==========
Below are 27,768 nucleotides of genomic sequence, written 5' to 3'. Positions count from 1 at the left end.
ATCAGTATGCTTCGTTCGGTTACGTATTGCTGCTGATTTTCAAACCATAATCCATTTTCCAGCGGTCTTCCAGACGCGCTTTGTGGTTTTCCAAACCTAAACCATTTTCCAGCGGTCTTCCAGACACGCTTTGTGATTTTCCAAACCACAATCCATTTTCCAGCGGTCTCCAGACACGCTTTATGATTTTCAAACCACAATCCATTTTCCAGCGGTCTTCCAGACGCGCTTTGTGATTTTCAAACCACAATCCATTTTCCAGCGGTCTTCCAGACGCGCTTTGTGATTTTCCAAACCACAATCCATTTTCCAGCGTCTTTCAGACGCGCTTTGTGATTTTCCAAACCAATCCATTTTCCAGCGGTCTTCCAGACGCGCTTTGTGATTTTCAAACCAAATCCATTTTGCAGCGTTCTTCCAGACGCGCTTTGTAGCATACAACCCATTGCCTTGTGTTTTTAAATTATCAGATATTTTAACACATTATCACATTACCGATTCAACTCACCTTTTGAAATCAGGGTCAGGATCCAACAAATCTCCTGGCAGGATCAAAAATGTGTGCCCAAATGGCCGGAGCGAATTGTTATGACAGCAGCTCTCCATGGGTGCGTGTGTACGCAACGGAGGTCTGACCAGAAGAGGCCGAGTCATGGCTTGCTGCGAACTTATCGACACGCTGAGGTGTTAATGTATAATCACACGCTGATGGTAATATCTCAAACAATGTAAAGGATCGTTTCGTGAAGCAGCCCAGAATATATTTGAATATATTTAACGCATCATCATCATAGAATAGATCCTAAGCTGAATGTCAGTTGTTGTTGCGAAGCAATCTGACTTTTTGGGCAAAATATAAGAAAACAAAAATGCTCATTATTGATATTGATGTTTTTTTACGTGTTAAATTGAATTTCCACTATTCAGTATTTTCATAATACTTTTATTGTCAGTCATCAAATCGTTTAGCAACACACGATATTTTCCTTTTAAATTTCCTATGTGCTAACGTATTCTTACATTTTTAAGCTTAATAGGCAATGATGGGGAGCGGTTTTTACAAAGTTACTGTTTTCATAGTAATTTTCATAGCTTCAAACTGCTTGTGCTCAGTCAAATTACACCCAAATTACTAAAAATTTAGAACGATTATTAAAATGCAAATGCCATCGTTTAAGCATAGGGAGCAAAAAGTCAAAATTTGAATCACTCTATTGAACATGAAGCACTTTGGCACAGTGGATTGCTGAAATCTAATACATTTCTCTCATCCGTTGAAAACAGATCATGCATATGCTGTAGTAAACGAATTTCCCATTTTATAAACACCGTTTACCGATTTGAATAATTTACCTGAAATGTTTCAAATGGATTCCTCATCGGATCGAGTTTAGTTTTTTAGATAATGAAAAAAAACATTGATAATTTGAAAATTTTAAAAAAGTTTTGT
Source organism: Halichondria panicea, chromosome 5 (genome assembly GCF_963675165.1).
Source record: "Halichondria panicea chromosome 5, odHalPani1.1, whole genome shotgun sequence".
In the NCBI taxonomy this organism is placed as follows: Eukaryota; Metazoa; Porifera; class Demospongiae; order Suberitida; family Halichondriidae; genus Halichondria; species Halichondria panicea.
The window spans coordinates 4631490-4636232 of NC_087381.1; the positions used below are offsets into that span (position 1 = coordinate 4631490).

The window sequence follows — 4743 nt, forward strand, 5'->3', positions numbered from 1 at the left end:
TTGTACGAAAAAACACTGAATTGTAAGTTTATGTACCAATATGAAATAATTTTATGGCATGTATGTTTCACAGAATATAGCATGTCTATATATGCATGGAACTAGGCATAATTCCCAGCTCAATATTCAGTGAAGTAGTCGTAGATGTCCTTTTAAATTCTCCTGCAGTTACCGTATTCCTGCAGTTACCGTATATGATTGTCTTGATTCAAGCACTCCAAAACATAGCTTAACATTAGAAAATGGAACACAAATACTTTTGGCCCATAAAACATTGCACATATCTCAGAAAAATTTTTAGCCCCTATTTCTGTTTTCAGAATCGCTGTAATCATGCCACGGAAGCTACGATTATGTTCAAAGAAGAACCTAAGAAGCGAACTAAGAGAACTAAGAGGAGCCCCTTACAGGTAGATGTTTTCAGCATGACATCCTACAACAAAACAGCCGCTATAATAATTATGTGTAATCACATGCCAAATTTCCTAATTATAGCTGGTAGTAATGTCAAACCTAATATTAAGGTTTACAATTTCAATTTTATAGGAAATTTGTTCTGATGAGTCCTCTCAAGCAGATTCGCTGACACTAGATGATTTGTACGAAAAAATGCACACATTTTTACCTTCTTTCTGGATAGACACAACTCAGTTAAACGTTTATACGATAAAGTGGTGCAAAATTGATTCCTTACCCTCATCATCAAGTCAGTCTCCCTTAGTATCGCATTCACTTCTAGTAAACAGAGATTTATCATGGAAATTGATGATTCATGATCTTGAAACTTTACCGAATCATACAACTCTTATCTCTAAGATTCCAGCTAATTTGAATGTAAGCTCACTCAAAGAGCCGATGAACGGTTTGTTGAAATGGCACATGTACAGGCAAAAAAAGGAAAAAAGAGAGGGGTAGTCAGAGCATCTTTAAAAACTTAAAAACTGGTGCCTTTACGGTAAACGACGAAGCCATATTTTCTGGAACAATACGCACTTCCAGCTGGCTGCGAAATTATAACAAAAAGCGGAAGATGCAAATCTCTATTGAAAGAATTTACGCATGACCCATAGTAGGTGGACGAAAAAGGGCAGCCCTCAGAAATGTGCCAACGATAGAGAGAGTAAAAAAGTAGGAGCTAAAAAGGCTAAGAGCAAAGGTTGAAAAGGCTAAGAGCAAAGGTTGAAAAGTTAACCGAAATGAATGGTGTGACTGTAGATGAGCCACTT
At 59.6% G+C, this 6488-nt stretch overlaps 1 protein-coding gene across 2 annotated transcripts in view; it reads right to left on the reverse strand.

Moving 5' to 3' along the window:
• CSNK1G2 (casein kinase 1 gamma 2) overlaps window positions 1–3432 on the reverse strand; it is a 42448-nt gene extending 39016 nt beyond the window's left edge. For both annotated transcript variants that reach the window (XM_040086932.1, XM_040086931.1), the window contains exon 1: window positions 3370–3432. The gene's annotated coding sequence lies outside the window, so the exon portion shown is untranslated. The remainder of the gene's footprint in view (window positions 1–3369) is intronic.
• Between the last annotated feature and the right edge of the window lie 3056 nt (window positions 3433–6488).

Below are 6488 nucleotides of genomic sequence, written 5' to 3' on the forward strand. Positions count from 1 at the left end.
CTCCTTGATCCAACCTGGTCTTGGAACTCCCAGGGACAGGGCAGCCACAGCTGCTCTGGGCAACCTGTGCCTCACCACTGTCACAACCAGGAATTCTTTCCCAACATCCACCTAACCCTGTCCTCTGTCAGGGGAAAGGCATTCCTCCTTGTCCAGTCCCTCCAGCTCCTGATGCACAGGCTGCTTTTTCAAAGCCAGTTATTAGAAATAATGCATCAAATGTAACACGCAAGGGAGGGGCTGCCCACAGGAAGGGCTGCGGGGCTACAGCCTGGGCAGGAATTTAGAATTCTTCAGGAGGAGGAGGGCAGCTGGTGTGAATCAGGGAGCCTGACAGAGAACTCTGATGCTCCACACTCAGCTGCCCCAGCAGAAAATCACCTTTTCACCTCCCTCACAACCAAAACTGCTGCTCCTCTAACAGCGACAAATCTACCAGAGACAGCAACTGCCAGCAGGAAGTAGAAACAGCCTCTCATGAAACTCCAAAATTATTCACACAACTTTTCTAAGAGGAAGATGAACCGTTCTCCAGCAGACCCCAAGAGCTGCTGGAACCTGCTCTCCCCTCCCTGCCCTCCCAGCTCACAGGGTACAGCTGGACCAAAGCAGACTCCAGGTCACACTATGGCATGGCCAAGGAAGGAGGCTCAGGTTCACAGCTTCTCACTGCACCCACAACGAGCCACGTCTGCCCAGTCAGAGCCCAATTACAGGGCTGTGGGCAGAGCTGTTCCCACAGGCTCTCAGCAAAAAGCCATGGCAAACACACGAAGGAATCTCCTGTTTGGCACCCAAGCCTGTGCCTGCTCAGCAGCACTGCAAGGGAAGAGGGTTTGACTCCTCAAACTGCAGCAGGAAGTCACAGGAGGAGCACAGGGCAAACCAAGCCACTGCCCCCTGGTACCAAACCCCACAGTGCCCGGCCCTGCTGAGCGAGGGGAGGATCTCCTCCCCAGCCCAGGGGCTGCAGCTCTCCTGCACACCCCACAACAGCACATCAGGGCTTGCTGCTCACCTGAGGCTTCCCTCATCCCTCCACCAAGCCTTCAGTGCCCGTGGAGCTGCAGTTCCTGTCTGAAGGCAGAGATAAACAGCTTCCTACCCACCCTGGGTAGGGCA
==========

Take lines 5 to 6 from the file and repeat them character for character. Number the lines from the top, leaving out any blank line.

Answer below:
In the NCBI taxonomy this organism is placed as follows: Eukaryota; Metazoa; Porifera; class Demospongiae; order Suberitida; family Halichondriidae; genus Halichondria; species Halichondria panicea.
The window spans coordinates 4631490-4636232 of NC_087381.1; the positions used below are offsets into that span (position 1 = coordinate 4631490).